Cryptocurrencies, especially Bitcoin, have been getting a lot of attention in the mainstream media of late. Now that is a full circle from the earlier days when they were rarely mentioned. Except in passing, and often subjected to uncomplimentary comments.
Previously, the mainstream media and its readers had generally considered cryptocurrencies to be a novelty and fad. It was expected to have a short time under the sun at the fringes of the internet among a very limited number of hip users… and then disappear. But now they realise they had been so wrong.
To make this article simple, let’s just refer to Bitcoin (BTC) for now. Exactly a year ago, one BTC equalled RM2,715. Today, it is RM11,750. That’s a mouth-watering increase of 400% – an excellent return on investment for those who had taken the risk by buying it and holding on. When something had gone up this high, this fast, it is sure to gain a lot of attention. In addition to creating envy and greed among those who had missed out, and also those who had made a big profit and now looking for even more ‘easy money’.
If you are reading this article, most likely you have more than a casual interest. If you have plans to jump onto the cryptocurrency bandwagon, the best thing to do is to educate yourself first and know what you’re getting into.
Cryptocurrencies may be “digital, ultramodern, hip” and all but always remember that it involves real money – your money, in ringgit, dollar or whatever currency that you exchange for it. And it’s always a miserable and stressful time whenever we lose our hard-earned money. Especially when it’s due to us not taking reasonable steps to protect our interests.
Bitcoin as an Investment?
First of all, if you are going to buy BTC (or any other cryptocurrency) “as an investment”, then you’re getting it wrong. Regardless of how often you hear or read of this, it is not an investment, period. Some people might make light of and brush this off as “mere terminology and technicality”. However, to ensure that you’re getting off on the right footing, you must see the buying and holding of BTC for what it really it – a speculation, and not investment.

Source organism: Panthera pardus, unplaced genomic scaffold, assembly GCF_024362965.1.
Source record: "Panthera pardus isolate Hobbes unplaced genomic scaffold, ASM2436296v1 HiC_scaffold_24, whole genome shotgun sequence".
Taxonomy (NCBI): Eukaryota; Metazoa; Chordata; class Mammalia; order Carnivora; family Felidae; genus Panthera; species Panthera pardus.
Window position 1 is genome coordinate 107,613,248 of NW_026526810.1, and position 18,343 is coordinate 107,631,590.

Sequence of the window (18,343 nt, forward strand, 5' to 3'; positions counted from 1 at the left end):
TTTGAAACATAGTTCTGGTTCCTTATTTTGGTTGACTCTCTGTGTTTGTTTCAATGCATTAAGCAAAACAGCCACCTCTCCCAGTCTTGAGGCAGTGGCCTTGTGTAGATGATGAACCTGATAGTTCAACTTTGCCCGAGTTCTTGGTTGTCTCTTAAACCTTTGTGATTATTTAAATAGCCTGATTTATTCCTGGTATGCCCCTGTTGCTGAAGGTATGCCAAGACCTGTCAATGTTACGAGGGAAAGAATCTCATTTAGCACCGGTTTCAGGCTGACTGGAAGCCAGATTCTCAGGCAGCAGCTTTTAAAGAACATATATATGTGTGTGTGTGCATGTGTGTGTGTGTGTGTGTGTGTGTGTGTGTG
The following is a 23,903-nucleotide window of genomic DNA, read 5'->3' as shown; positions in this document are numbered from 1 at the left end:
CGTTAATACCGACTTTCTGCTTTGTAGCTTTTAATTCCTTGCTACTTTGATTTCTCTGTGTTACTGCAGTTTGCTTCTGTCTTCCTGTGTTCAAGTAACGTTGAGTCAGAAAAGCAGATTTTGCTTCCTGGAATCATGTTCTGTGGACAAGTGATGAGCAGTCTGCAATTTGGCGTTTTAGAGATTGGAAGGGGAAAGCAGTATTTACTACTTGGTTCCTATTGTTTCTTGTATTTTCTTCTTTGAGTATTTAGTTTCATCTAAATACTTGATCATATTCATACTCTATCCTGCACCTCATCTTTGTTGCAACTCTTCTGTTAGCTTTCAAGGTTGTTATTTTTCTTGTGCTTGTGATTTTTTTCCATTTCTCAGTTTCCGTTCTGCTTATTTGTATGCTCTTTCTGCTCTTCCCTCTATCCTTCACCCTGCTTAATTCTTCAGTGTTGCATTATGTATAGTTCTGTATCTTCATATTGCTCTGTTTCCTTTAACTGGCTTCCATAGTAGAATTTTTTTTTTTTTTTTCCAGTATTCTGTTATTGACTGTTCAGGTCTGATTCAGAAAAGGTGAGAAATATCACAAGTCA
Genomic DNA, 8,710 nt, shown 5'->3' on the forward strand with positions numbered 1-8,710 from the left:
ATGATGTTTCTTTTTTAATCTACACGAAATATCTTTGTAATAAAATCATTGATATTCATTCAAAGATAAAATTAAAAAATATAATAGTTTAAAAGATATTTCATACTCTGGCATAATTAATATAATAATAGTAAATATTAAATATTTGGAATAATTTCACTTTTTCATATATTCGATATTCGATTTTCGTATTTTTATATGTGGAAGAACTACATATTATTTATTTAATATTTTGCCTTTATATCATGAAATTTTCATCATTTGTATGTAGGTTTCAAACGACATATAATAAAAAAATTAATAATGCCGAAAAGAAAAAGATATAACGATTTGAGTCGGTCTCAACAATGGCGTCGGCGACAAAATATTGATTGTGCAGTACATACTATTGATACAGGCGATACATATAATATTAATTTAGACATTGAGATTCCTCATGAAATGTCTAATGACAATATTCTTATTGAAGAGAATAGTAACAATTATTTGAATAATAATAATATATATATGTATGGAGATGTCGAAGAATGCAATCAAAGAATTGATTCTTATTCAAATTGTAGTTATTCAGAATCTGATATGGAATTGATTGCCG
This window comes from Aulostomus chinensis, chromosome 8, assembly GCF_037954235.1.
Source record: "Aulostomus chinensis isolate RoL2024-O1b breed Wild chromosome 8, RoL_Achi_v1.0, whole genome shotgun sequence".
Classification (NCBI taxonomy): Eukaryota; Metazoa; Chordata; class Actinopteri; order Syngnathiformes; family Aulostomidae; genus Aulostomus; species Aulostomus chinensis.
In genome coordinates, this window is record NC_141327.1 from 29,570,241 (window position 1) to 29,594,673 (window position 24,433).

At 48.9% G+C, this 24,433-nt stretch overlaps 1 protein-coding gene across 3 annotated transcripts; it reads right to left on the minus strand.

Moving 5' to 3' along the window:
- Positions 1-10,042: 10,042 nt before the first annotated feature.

“Investing” does sound more respectable and is the term most people would use when describing or justifying putting up capital for something. However, it is only valid for things that will bring about rather regular returns. ASB, Amanah Saham Wawasan and similar are investments. As are the stocks on financial markets like Bursa Malaysia which have a record of paying dividends. Then in building or buying a house and then renting out the rooms for monthly income. These could rightly be called investments.
On the other hand, “speculating” brings images of risk and uncertainty. Which is exactly what you will face the moment you exchange your ringgit or dollar for an amount of Bitcoin. With any speculation, there is never any reasonable assurance of regular returns. In fact, there is always the risk that you might lose your capital. In a worst case situation, you might lose all of the capital put up, plus be saddled with debt if you had traded on margin and failed to implement a prudent cut loss strategy.
However, should things go your way, then you will make profits in the form of capital gains. Often, these are much higher in percentage terms as compared to the typical dividends and returns of investments. The saying of “Bigger risks, bigger returns” holds true here. Of course, it could also become “bigger losses”. We will go into more details of trading in future articles.
Bitcoin as a Commodity
Now that you’ve accepted it as a speculation, you should see Bitcoin and other cryptocurrencies for what they are: a commodity. Just like crude oil, rubber, silver, iron, rice and whatever else that has value.
“But isn’t Bitcoin a form of money, in digital form and invisible?” Yes, it is. And more. Over the past several years, it has become valuable due to this characteristic that is also present in commodities such as the ones listed at futures markets–it can rather easily be bought and sold by participants.